CosmeticSurgery.com Staff Report
CONSUMER BRIEF: Unfortunate as it may be, two seemingly unrelated words, "male breasts" usually cause either guffaws or blushing. Cases of gynecomastia -- abnormally large breasts on males -- have increased in both England and the United States. Researchers have found that some products mimic female hormones while English researchers note more estrogen is found in their drinking water.
When three otherwise healthy boys aged four, seven and 10 showed unusual growth in their breasts, Clifford Block, M.D., suspected that some female hormones, somewhere, had come into the lads' environments. Dr. Bloch is a pediatric endocrinologist at the University of Colorado at Denver and Health Science Center's School of Medicine.
Experts say it's very unusual for boys under the age of puberty to grow large breasts. But after puberty, the situation is just the opposite: anywhere from 30 to 60 percent of teen boys develop enlarged breasts, some of which go away on their own.
Male Breast Reduction
The case attracted a lot of attention because the rate of male breast reduction procedures has encountered an uptick in both America and the United Kingdom. In the United States., male breast reduction, with 23,670 cases performed, ranked was among the top five surgical procedures for males in 2006, according to the American Society of Aesthetic Plastic Surgery (ASAPS.) Even more startling, the ASAPS reported plastic surgery to correct gynecomastia had increased 112 percent between 1997 and 2005.
The University of Colorado researchers already knew that some over-the-counter soaps, shampoos and lotions containing tea tree oil and lavender had feminizing effects on males. The affect was stronger on young boys because their bodies had very little of the male hormone testosterone to counteract the female hormones. But when the youngsters stopped using the tea tree oil and lavender products, their enlarged breasts returned to normal within a few months.
Large Male Breasts
Then, the Denver researchers took an additional step: they sent samples of both oils to the National Institute of Environmental Health Sciences (NIEHS) in Washington, D.C. for testing.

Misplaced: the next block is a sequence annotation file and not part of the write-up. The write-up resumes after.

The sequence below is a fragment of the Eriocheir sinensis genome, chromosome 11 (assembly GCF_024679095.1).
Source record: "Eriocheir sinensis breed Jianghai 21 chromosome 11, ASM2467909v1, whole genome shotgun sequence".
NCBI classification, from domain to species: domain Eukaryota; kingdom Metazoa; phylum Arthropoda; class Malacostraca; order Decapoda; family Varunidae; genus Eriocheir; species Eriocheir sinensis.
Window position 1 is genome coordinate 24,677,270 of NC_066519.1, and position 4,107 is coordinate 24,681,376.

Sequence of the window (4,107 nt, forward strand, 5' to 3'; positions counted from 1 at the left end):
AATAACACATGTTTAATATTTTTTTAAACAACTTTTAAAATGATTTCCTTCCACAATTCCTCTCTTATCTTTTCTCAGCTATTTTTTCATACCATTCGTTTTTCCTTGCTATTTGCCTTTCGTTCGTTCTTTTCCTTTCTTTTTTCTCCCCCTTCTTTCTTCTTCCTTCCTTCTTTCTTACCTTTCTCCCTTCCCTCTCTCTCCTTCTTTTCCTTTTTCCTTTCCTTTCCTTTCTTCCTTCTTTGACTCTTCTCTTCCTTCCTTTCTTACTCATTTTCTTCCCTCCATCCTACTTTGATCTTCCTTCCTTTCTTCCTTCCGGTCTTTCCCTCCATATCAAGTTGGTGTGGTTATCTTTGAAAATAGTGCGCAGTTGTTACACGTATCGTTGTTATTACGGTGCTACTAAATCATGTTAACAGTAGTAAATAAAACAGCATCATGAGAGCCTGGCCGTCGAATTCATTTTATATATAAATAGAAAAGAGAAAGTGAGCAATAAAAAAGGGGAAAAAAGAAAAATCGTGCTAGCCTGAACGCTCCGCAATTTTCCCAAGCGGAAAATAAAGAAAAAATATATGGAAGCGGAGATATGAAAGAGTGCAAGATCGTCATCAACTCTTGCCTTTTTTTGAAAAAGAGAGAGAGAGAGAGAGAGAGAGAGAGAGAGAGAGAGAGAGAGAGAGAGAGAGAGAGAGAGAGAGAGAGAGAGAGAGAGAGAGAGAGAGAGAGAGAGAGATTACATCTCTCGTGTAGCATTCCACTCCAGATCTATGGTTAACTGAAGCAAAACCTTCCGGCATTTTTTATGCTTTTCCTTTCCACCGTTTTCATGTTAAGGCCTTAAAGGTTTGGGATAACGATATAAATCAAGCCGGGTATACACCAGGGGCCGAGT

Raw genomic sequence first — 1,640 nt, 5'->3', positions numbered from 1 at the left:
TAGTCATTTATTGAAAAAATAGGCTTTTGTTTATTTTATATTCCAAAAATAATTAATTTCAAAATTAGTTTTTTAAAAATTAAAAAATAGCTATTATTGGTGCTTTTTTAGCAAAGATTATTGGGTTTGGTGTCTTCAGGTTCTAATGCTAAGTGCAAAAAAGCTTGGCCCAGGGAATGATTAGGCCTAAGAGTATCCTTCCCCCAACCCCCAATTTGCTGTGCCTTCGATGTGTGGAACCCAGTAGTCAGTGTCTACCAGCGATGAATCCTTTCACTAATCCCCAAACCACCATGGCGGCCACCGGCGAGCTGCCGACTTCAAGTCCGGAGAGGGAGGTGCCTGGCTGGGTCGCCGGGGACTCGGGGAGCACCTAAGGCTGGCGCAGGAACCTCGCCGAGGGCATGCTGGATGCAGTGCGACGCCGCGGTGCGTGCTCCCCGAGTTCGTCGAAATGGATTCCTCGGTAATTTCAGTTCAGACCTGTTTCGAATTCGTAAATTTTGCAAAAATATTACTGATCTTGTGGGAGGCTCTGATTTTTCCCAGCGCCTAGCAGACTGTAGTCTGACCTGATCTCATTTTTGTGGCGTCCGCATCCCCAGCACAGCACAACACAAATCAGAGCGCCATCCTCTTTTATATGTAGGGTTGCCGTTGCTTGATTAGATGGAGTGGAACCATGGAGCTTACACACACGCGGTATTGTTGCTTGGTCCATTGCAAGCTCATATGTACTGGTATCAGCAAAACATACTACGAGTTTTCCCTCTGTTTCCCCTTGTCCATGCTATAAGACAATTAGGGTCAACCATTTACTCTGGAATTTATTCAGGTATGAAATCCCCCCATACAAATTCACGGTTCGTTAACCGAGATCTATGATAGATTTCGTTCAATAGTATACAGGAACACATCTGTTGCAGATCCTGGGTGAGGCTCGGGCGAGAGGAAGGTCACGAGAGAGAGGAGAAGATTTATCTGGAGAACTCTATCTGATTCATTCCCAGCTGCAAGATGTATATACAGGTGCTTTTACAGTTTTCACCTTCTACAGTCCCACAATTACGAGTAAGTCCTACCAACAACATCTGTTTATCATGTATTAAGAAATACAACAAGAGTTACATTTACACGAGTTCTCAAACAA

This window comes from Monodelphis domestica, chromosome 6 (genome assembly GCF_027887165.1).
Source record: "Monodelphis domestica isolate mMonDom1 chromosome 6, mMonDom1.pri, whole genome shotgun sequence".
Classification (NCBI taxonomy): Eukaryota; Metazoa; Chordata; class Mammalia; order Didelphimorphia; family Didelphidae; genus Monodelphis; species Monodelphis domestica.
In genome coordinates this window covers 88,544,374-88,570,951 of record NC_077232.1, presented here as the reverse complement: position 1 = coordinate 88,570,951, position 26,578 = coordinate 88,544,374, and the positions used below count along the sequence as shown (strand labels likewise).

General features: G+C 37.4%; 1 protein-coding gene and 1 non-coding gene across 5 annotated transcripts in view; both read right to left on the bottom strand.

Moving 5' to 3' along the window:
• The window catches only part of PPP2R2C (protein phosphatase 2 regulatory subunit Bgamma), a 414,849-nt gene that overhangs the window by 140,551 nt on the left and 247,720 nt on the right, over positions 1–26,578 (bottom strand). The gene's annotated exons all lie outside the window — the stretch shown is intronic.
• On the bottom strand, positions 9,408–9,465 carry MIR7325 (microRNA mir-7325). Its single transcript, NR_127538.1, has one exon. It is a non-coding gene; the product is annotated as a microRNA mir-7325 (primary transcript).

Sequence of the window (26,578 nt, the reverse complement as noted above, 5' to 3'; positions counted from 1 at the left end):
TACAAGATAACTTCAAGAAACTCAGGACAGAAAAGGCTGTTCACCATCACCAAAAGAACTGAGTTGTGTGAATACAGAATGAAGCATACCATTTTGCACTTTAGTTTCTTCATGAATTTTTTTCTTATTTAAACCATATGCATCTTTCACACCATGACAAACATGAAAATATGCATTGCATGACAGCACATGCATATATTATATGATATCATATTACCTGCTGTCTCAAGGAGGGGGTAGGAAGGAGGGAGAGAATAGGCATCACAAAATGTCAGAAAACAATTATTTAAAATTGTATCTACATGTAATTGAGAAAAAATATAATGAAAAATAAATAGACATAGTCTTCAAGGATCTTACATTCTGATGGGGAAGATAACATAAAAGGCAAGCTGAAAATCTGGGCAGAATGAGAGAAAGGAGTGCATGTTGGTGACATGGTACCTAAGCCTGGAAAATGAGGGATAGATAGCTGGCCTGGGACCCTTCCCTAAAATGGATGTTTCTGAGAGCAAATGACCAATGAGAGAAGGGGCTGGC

"Using the lab, we found both oils act like estrogens and inhibit the affects of androgen, another important male hormone," Derek Henley, Ph.D. lead author of the research and a postdoctoral fellow at the NIEHS told CosmeticSurgery.com "There is definitely an association between exposure to lavender or tea tree oil and gynecomastia.
"We're hoping this information may help steer physicians who are facing puzzling cases of gynecomastia in a direction they would not have otherwise considered."
A then 14-year-old patient is pictured on the left before his gynecomastia was corrected through surgery.
(Photo, courtesy of Elliott Jacobs, M.D.)
But it's not only tree oil and lavender that can cause gynecomastia. Inadvertent exposure to estrogen in everyday surroundings can also cause the problem for adults. For instance, one case of enlarged male breasts was traced to a sexual partner who was using a vaginal estrogen cream.
Writing in a 2000 issue of the professional journal Pediatrics, Doctors E.I. Felner and P.C. White in Dallas, Texas, reported three cases of boys who developed unusually large breasts. Following the children for a year, Drs. Felner and White found the lads' blood tests showed elevated levels of the female hormone estrodial. Naturally secreted by the ovaries, estrodial is the most potent of the naturally occurring estrogens. Some detective work found that each boy's mother was using a custom compound estrogen cream on her skin. Again, when the mothers stopped using the cream, the boys' gynecomastia decreased and their blood tests returned to normal after about four months.
Concluded the doctors: "We recommend that women requiring estrogen use an alternate form of estrogen delivery if they are in frequent close contact with children."